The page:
Contemporary artists today work in a globally influenced, culturally diverse world with technological advancement quickening its pace exponentially. The Heard Museum Best of Show was a phenomenal overview of the direction modern contemporary Native American jewelry is headed. With the intricate approach of Fritz Casuse taking First Place in ‘Innovation’ with a dynamic ring titled Infinity, and Edison Cummings taking Second Place in ‘Jewelry and Lapidary’ with an addictively handsome cuff and bolo duo titled Yei Bei Chei, the show displayed countless styles of the jewelry of our time.
Keri Ataumbi walked away with an honorable mention for her Rainbow Tufa piece after winning first place in 2017 for her charming creation, Ah Oung Mah. How do you begin to respectfully applaud every single modern Native American jeweler, each complete with fiercely individual styles while borrowing inspiration ceremoniously from works and masters of the past? There is Olin Tsingine, relatively new to the scene but already creating lusciously refined work taking First Place in ‘Best of Class’ for his Morning Dew adornment last year. Maria Samora taking home ‘The Best of Jewelry’ award with her hypnotically graceful geometrics in 2011, and Cody Sanderson the artist/engineer walking away with ‘The Best of Show’ award in 2008 with his sinfully edgy conception. These artists are attracting the same type of energy from the 1970’s with their works being used to elaborate and influence current fashion trends. Samora was slathered all over the Vogue April 2016 issue with musical diva Rhianna, and recently Sanderson was featured in the L.A. Times February 2018 article for his rock n’ ready heavy weight “5 out of 5 Stars” cuff along with celebrity endorsements of his accessories through social media and world class gala events.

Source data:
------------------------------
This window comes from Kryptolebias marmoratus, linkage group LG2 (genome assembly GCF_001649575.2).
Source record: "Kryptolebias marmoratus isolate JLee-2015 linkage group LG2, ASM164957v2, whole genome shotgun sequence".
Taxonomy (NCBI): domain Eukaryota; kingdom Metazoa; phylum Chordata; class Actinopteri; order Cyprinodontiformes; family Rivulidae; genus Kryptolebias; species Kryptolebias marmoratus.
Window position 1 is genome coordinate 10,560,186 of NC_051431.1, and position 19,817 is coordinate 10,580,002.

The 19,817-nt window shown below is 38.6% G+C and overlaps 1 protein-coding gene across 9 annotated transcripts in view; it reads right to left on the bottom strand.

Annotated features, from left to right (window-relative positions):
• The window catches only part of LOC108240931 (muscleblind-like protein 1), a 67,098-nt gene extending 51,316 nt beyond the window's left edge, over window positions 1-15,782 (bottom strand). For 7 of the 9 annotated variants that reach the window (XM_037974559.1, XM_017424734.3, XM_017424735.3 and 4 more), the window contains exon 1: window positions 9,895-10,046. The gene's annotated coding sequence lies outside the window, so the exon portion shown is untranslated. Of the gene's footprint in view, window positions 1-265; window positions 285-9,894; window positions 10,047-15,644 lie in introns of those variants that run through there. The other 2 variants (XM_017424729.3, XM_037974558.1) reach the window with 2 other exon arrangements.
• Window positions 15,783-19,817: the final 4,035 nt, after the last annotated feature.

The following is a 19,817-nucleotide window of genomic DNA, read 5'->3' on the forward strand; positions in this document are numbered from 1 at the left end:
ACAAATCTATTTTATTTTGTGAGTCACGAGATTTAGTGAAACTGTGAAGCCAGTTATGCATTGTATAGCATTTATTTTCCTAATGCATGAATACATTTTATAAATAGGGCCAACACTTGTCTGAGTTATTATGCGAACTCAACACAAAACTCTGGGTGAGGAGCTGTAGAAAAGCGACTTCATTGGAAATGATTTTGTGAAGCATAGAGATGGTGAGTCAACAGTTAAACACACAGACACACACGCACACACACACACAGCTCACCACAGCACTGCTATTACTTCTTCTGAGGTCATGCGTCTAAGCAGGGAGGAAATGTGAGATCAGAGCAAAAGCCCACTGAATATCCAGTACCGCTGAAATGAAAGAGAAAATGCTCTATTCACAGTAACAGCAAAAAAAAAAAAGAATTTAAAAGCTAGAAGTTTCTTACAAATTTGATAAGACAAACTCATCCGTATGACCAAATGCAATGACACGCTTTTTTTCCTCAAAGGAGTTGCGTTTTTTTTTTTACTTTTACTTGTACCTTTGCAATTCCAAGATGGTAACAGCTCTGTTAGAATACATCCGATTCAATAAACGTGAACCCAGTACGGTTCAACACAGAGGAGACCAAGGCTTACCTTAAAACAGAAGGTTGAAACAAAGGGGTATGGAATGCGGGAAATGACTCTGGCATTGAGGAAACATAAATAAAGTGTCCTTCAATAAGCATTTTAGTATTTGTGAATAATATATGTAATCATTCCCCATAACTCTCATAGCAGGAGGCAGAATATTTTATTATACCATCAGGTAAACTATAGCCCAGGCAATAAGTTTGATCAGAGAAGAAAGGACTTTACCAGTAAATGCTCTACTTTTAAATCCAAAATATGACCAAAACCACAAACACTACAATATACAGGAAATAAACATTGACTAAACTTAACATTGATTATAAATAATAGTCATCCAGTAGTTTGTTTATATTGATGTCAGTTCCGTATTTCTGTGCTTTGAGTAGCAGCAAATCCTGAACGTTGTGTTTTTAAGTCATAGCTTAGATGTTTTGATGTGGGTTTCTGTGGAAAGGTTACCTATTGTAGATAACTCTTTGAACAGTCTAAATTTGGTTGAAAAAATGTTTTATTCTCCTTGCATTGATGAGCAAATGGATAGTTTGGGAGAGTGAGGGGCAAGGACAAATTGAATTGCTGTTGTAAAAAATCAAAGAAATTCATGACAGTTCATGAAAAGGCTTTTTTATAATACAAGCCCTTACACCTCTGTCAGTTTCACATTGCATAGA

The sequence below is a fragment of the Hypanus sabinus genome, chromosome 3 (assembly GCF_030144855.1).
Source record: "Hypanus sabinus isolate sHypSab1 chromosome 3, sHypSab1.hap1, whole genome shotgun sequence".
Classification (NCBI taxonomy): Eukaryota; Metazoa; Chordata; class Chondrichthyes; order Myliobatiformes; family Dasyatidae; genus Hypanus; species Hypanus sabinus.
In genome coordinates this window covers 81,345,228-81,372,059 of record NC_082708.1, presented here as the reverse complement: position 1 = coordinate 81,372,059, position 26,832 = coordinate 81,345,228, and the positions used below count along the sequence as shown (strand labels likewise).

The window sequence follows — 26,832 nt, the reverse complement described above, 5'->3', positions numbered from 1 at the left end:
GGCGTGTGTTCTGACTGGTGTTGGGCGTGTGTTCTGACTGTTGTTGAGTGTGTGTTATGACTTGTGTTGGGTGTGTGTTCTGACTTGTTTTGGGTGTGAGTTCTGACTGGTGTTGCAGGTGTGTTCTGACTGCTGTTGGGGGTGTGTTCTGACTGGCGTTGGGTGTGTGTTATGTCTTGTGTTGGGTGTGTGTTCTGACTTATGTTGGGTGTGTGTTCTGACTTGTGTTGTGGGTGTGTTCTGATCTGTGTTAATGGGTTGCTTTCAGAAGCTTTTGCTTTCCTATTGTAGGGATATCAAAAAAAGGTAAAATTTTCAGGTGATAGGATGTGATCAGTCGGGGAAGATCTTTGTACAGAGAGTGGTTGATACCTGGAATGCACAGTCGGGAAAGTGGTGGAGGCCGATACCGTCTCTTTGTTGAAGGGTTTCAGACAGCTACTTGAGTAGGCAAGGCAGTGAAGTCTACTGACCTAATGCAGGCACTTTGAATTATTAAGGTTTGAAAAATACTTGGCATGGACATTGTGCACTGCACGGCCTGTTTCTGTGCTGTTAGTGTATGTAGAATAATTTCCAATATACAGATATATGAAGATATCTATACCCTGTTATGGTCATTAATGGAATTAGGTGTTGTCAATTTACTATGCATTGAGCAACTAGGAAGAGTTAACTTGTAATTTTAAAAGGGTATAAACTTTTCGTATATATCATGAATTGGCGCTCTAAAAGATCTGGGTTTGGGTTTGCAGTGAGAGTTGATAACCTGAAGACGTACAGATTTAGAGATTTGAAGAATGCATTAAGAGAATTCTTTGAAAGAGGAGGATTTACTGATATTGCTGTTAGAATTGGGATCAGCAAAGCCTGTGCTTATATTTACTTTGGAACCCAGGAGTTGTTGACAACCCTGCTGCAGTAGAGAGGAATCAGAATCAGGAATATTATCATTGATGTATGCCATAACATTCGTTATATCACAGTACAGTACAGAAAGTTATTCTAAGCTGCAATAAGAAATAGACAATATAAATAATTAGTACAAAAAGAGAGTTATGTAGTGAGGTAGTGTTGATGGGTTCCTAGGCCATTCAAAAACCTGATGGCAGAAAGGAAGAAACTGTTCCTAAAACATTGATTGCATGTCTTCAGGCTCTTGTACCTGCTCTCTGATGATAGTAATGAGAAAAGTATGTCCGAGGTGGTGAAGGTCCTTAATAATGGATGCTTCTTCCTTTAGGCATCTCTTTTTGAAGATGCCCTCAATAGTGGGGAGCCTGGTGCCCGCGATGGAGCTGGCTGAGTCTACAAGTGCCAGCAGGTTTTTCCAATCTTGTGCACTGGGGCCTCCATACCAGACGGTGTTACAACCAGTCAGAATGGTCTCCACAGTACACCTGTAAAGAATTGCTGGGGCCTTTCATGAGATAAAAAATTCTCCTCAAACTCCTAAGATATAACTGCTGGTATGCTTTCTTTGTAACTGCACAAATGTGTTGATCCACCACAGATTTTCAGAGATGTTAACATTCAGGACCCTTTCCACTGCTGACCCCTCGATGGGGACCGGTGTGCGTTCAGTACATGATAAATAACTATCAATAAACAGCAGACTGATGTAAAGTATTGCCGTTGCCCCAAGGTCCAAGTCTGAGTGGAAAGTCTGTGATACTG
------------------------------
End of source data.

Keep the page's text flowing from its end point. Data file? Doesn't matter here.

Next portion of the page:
It is a fascinating angle to view these bold energetic artists forging through to a new era with the elegance of the past helping them open new doors and adorn naked frontiers. These paragraphs cannot give credit to the talent of all the contemporary artists working today, as there are many making a mark with their innovative creations. Nor does this give proper recognition to the brilliant traditionalists whose work is inspired by historical processes and reinterpreted to fuel new vibrancy into the future. Those who are not declared here with words are present in the day-to-day affirmation of the brilliance of Native American jewelry, the exquisite gifts it bestows upon our modern life, and the galvanizing imprint it will leave in our history. To quote Claude Chabrol, “There is no new wave, only the sea, only the sea.”